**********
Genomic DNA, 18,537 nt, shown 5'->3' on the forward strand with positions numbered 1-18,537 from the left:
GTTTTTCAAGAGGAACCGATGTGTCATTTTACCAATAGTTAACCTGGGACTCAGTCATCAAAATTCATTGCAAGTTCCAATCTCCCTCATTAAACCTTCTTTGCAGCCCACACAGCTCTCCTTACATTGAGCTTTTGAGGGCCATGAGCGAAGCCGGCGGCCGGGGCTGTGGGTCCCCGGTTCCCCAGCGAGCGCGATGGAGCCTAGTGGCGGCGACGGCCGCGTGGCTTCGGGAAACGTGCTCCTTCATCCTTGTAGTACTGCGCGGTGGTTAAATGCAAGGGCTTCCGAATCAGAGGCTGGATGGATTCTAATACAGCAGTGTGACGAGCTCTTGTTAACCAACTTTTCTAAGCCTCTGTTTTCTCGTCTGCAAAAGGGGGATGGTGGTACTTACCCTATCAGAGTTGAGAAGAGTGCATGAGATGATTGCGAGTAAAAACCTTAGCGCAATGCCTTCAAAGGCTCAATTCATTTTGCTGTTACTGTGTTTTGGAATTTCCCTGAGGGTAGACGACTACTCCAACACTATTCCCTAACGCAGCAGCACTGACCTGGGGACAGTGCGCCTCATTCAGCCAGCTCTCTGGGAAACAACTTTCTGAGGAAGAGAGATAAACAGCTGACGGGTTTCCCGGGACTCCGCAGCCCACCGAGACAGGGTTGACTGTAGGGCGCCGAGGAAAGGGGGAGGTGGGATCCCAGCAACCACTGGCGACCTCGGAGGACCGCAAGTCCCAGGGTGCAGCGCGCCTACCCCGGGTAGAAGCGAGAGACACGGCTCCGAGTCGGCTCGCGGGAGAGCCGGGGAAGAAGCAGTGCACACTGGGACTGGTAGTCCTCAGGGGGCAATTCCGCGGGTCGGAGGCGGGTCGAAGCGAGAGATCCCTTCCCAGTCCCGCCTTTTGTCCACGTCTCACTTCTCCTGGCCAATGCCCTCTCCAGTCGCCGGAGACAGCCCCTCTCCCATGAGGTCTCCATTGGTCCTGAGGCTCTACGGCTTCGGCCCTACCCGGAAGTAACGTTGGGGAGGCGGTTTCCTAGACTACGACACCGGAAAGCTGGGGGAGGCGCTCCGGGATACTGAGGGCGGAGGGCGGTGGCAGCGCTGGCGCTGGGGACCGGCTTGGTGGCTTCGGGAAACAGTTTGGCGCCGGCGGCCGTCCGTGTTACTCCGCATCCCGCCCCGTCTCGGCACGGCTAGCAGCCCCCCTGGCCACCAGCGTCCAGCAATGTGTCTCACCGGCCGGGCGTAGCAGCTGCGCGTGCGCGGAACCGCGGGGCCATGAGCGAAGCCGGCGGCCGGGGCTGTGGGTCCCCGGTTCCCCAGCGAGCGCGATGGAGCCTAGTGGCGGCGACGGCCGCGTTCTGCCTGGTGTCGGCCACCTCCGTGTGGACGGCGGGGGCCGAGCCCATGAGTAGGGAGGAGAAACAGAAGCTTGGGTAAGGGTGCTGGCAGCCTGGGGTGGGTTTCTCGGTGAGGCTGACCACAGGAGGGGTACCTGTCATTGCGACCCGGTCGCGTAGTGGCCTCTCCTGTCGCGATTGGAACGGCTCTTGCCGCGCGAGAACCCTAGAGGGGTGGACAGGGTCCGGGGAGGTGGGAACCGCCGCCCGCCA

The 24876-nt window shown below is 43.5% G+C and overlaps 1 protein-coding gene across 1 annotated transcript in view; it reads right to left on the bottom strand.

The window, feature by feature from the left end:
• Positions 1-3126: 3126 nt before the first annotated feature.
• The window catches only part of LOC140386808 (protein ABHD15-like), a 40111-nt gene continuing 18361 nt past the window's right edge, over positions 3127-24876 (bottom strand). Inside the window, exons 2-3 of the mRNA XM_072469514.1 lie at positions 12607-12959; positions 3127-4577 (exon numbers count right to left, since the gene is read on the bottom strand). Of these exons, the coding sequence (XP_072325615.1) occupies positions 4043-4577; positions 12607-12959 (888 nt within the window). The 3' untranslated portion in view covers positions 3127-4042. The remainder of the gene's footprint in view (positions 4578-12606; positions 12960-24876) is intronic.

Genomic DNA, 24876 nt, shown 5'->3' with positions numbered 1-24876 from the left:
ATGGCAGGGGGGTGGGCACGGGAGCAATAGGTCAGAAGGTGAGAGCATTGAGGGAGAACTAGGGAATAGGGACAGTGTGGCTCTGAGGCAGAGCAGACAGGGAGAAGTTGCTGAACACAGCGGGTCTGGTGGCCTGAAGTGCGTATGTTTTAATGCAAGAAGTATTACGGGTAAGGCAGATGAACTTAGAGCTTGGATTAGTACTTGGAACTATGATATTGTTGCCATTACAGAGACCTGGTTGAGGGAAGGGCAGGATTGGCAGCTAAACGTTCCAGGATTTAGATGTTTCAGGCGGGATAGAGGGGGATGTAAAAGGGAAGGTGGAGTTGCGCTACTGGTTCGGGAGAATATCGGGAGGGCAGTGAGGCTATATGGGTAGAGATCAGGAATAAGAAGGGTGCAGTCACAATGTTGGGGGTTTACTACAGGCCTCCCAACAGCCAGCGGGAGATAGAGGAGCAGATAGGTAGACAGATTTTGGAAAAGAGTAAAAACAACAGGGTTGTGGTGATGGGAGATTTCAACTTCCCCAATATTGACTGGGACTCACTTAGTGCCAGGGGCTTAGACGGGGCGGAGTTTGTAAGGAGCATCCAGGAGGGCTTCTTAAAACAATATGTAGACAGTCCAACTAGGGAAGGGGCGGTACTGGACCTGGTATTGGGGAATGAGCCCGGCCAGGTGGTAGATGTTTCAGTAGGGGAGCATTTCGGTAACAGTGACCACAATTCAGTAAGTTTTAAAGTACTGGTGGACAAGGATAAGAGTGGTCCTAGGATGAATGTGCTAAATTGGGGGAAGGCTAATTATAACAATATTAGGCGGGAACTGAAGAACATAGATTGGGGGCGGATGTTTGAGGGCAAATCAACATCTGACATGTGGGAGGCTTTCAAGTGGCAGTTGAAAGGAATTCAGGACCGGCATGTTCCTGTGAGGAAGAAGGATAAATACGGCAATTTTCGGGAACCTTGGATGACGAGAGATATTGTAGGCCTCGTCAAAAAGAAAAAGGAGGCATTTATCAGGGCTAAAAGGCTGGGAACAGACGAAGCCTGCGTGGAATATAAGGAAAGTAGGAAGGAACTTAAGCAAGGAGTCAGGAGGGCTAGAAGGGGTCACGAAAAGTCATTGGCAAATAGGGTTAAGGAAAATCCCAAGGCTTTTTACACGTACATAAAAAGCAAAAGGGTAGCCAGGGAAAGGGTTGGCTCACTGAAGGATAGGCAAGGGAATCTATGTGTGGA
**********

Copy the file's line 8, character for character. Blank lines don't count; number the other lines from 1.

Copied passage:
ATGGCAGGGGGGTGGGCACGGGAGCAATAGGTCAGAAGGTGAGAGCATTGAGGGAGAACTAGGGAATAGGGACAGTGTGGCTCTGAGGCAGAGCAGACAGGGAGAAGTTGCTGAACACAGCGGGTCTGGTGGCCTGAAGTGCGTATGTTTTAATGCAAGAAGTATTACGGGTAAGGCAGATGAACTTAGAGCTTGGATTAGTACTTGGAACTATGATATTGTTGCCATTACAGAGACCTGGTTGAGGGAAGGGCAGGATTGGCAGCTAAACGTTCCAGGATTTAGATGTTTCAGGCGGGATAGAGGGGGATGTAAAAGGGAAGGTGGAGTTGCGCTACTGGTTCGGGAGAATATCGGGAGGGCAGTGAGGCTATATGGGTAGAGATCAGGAATAAGAAGGGTGCAGTCACAATGTTGGGGGTTTACTACAGGCCTCCCAACAGCCAGCGGGAGATAGAGGAGCAGATAGGTAGACAGATTTTGGAAAAGAGTAAAAACAACAGGGTTGTGGTGATGGGAGATTTCAACTTCCCCAATATTGACTGGGACTCACTTAGTGCCAGGGGCTTAGACGGGGCGGAGTTTGTAAGGAGCATCCAGGAGGGCTTCTTAAAACAATATGTAGACAGTCCAACTAGGGAAGGGGCGGTACTGGACCTGGTATTGGGGAATGAGCCCGGCCAGGTGGTAGATGTTTCAGTAGGGGAGCATTTCGGTAACAGTGACCACAATTCAGTAAGTTTTAAAGTACTGGTGGACAAGGATAAGAGTGGTCCTAGGATGAATGTGCTAAATTGGGGGAAGGCTAATTATAACAATATTAGGCGGGAACTGAAGAACATAGATTGGGGGCGGATGTTTGAGGGCAAATCAACATCTGACATGTGGGAGGCTTTCAAGTGGCAGTTGAAAGGAATTCAGGACCGGCATGTTCCTGTGAGGAAGAAGGATAAATACGGCAATTTTCGGGAACCTTGGATGACGAGAGATATTGTAGGCCTCGTCAAAAAGAAAAAGGAGGCATTTATCAGGGCTAAAAGGCTGGGAACAGACGAAGCCTGCGTGGAATATAAGGAAAGTAGGAAGGAACTTAAGCAAGGAGTCAGGAGGGCTAGAAGGGGTCACGAAAAGTCATTGGCAAATAGGGTTAAGGAAAATCCCAAGGCTTTTTACACGTACATAAAAAGCAAAAGGGTAGCCAGGGAAAGGGTTGGCTCACTGAAGGATAGGCAAGGGAATCTATGTGTGGA